Welcome to the Flaming Faggot

Callovia is called "the boundless empire" yet you have managed to find its northern border - a notorious roadhouse deep within the Madrasan Marches on the edge of the wilds of Llanvirnesse. The sign above the door reads "Flaming Faggot," which would suggest a cozy, homey inn with fresh biscuits served at teatime if not for the severed troll heads mounted on pikes at the gate.

As you cross the threshold the raucous din quiets momentarily as all eyes dart to the door and calloused hands drop instinctively to well-worn sword hilts. The threat, instantly assessed, is dismissed and roadhouse patrons go about their business hardly missing a beat.

Grim, hard-eyed men huddle around tables in close conversation thick with conspiracy; caravan guards gamble away their earnings; Caemric rangers sit close to the fireplace cooking the damp of the Black Annis from their clothes as they warm their innards with Red Dragon Ale; minstrels play and buxom wenches dance for the pleasure of men who pay them little attention - until they need a companion to warm their bed.

As you approach the bar, a huge, bald barman with a greatsword slung across his back slides a mug of freshly-pulled ale towards you, its frothy head dripping over the rim.

"Pull up a seat, lad," he says, "and let me tell you a tale of high adventure."

Friday, June 4, 2010

Swords & Wizardry

One of the best things in life is getting a parcel in the mail - especially when that parcel is a box full of gaming-goodness.  This week, my long-awaited Swords & Wizardry Whitebox set arrived and I once again performed my happy-dance of avarice.  While there are likely few people in the Old School community who aren't familiar with Swords & Wizardry, especially since the PDF is available as a free download, I thought it might be worthwhile to review the physical product and discuss what distinguishes S&W from the recent proliferation of retro-clone games.


The boxed set of the Whitebox edition contains four staple-bound digest-sized rule books, a set of polyhedral dice, a pad of character sheets, and a copy of Matt Finch's excellent essay: A Quick Primer for Old School Gaming.

The first thing that one notices is the evocative black on white illustrations.  I have to say that I like the art a lot; it is simple and captures the spirit of OD&D style gaming.  The box art features a group of adventurers facing off against a dragon emerging from its lair, and the picture is reminiscent of the box cover of the 1977 Holmes edition basic set.

Book I: Characters.  I love the scene depicted on the cover of book I.  A party of adventurers confronting some unseen menace.  The party is arrayed in typical fashion with the fighters up front and the spell casters at the rear.  What I really love about this picture is the look on the foremost fighter's face - he looks like he really doesn't want to be in the front rank right now.  The dwarf is standing wide-eyed with his mouth hanging open, while the halfling is looking warily to the side.  The only people actually doing anything are the elf, who is drawing an arrow, and the magic-user who is firing a blast from his staff over the party's heads.  This is a great illustration for the character book, as it depicts a party composed of every type of character in the game being confronted by an unseen menace.  Book I contains everything you need to make and equip a character (including hirelings), and also covers the basic rules of play - all in 24 pages!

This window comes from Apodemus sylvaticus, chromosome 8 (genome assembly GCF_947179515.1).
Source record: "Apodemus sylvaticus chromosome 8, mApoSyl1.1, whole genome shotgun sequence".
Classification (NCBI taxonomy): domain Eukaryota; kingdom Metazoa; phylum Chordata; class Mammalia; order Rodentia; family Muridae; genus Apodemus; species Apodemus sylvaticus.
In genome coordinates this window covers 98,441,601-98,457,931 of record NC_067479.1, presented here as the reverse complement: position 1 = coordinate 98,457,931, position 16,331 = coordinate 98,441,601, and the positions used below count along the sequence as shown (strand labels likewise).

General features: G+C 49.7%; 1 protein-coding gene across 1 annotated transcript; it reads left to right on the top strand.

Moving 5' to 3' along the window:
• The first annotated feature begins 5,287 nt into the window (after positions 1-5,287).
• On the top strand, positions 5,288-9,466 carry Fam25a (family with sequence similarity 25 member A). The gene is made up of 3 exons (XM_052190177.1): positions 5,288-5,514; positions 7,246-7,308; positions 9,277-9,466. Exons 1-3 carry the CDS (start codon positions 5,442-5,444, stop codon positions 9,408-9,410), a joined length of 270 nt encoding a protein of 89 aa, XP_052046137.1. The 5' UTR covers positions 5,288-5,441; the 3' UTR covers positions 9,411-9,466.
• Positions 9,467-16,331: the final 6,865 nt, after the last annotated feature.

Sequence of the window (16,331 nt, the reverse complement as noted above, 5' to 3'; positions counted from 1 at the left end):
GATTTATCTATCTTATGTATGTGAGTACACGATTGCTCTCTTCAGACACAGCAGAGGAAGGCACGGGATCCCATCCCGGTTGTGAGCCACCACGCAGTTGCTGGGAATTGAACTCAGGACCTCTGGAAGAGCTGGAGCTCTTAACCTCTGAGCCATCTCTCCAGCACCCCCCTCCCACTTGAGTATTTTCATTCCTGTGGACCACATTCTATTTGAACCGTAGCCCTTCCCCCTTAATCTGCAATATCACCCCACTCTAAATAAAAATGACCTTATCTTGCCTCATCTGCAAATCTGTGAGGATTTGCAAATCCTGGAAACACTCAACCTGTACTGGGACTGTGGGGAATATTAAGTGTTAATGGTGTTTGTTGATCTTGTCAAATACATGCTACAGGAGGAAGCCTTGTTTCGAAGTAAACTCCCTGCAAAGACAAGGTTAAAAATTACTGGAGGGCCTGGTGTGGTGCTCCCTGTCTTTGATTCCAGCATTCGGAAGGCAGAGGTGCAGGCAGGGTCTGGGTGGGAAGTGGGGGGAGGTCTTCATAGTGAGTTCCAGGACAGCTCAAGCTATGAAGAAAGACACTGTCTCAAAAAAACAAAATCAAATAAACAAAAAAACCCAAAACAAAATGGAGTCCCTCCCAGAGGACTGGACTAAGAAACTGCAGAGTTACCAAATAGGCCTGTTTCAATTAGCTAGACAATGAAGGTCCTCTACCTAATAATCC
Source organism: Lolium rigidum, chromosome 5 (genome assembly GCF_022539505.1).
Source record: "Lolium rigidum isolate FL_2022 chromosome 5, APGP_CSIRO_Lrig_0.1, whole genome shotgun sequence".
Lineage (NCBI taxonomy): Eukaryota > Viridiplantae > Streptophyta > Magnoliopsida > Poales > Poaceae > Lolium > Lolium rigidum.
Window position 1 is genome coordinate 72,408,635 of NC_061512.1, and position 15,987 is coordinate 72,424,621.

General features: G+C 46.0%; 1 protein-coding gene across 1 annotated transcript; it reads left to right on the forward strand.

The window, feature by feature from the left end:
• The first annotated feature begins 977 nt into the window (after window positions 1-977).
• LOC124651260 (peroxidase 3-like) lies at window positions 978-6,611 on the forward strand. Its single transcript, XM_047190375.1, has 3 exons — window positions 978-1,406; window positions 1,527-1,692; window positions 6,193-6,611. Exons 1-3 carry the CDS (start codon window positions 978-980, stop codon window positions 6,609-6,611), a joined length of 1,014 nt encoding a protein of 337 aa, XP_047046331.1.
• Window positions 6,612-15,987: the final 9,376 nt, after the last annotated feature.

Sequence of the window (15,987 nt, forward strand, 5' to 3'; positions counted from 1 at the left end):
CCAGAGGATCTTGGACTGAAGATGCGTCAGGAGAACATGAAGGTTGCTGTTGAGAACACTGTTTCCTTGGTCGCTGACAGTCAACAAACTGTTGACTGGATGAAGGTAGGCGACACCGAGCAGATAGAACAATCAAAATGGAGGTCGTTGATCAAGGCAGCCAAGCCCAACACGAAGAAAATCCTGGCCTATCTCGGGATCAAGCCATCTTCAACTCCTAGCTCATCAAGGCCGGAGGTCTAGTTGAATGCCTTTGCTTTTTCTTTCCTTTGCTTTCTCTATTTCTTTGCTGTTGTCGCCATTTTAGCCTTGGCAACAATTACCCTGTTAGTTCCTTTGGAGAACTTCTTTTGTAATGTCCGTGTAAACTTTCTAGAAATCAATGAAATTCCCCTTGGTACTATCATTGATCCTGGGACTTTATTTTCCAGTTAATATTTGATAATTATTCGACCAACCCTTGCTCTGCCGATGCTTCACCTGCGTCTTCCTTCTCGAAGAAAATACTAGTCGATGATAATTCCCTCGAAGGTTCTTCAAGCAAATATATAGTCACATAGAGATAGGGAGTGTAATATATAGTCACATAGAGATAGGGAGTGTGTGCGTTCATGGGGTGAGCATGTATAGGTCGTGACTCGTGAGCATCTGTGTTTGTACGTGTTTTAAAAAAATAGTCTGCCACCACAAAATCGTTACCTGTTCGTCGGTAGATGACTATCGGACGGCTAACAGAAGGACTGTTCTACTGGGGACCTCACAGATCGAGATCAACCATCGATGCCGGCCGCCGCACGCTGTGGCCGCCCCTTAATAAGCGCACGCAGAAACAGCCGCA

Book II: Spells.  The cover illustration on book II is even more impressive than that of book I.  It depicts a magic-user performing some conjuration.  The splatter of the background, to me, suggests breaking the breaking of dimensional boundaries as a small, winged, demonic creature is summoned forth.  There is a lot going on in this picture that emphasizes the nature of magic in sword and sorcery settings.  This guy is clearly no Gandalf and is willing to traffic with the powers of darkness and chaos in exchange for his power.  Check out the amorphous, multi-eyed, tentacled denizen of the Outer Dark in the background.  To me, this is what old-school magic is all about.
The twenty-one interior pages describe all of the cleric and magic user spells.  The spell lists are very abridged compared to newer editions of the game - the 1st level magic user list has only eight spells, while the 1st level cleric list has only six.  The spells themselves are not nearly as rigidly defined as spells in modern games, which go to great efforts to constrain the effects of magic to provide 'game balance.'  In S&W magic is powerful.  The descriptions themselves are left open to the GM's interpretation, and the effects and durations are often considerably greater than modern players are used to.  The back of the book has several pages where home-made spells can be entered.  I love this and it fits perfectly with my campaign setting, in which arcane spell casters have been hunted nearly to extinction and their libraries burned.  The surviving mages have banded together and now seek to restore magic to the world.  The abridged spell lists fit perfectly with my vision for my world, representing the spells that are commonly available, leaving it to the players to seek out lost arcane knowledge and research new spells.